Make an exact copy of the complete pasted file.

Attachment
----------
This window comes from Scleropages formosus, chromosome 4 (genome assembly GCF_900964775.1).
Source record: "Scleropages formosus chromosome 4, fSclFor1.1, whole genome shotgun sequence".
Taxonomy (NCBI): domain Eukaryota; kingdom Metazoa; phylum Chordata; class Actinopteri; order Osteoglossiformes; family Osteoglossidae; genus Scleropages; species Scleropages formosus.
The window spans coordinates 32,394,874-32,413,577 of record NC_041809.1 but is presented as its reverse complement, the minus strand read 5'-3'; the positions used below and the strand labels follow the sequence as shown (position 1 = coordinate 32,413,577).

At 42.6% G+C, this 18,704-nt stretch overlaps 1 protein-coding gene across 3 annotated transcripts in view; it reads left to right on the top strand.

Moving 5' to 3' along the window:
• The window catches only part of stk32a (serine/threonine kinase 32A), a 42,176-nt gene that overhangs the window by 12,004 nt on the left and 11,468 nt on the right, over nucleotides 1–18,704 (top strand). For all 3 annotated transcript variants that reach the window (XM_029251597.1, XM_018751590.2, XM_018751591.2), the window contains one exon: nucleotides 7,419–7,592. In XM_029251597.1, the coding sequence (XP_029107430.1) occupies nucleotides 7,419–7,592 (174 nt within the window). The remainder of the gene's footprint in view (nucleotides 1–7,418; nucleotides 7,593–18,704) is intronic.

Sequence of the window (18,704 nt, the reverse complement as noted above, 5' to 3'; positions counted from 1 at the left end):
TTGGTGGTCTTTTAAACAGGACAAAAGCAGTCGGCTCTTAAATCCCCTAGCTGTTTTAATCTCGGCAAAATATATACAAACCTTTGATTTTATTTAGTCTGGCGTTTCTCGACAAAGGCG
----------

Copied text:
This window comes from Scleropages formosus, chromosome 4 (genome assembly GCF_900964775.1).
Source record: "Scleropages formosus chromosome 4, fSclFor1.1, whole genome shotgun sequence".
Taxonomy (NCBI): domain Eukaryota; kingdom Metazoa; phylum Chordata; class Actinopteri; order Osteoglossiformes; family Osteoglossidae; genus Scleropages; species Scleropages formosus.
The window spans coordinates 32,394,874-32,413,577 of record NC_041809.1 but is presented as its reverse complement, the minus strand read 5'-3'; the positions used below and the strand labels follow the sequence as shown (position 1 = coordinate 32,413,577).

At 42.6% G+C, this 18,704-nt stretch overlaps 1 protein-coding gene across 3 annotated transcripts in view; it reads left to right on the top strand.

Moving 5' to 3' along the window:
• The window catches only part of stk32a (serine/threonine kinase 32A), a 42,176-nt gene that overhangs the window by 12,004 nt on the left and 11,468 nt on the right, over nucleotides 1–18,704 (top strand). For all 3 annotated transcript variants that reach the window (XM_029251597.1, XM_018751590.2, XM_018751591.2), the window contains one exon: nucleotides 7,419–7,592. In XM_029251597.1, the coding sequence (XP_029107430.1) occupies nucleotides 7,419–7,592 (174 nt within the window). The remainder of the gene's footprint in view (nucleotides 1–7,418; nucleotides 7,593–18,704) is intronic.

Sequence of the window (18,704 nt, the reverse complement as noted above, 5' to 3'; positions counted from 1 at the left end):
TTGGTGGTCTTTTAAACAGGACAAAAGCAGTCGGCTCTTAAATCCCCTAGCTGTTTTAATCTCGGCAAAATATATACAAACCTTTGATTTTATTTAGTCTGGCGTTTCTCGACAAAGGCG